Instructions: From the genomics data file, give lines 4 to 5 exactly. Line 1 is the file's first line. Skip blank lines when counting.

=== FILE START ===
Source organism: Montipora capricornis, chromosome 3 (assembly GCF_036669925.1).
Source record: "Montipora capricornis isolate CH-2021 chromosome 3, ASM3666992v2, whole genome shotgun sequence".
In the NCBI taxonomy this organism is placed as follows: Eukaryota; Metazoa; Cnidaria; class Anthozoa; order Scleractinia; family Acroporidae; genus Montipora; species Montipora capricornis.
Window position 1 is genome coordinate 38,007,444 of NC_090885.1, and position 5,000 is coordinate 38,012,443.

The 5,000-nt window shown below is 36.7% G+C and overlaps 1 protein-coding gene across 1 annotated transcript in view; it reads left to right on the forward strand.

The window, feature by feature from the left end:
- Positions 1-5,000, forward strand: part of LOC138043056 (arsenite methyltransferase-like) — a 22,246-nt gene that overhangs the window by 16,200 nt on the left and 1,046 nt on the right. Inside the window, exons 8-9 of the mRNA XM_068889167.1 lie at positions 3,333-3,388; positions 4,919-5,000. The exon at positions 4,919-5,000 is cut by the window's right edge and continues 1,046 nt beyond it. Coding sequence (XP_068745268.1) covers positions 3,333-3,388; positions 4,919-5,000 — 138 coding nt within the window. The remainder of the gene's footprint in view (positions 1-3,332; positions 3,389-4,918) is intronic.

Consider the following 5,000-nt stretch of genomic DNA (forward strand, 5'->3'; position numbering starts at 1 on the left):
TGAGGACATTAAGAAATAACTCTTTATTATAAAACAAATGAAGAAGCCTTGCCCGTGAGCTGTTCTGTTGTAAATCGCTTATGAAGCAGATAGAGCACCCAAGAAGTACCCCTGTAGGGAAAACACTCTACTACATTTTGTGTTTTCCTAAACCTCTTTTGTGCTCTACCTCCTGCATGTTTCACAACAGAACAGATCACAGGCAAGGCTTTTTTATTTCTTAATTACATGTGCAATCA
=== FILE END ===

Window position 1 is genome coordinate 38,007,444 of NC_090885.1, and position 5,000 is coordinate 38,012,443.

The 5,000-nt window shown below is 36.7% G+C and overlaps 1 protein-coding gene across 1 annotated transcript in view; it reads left to right on the forward strand.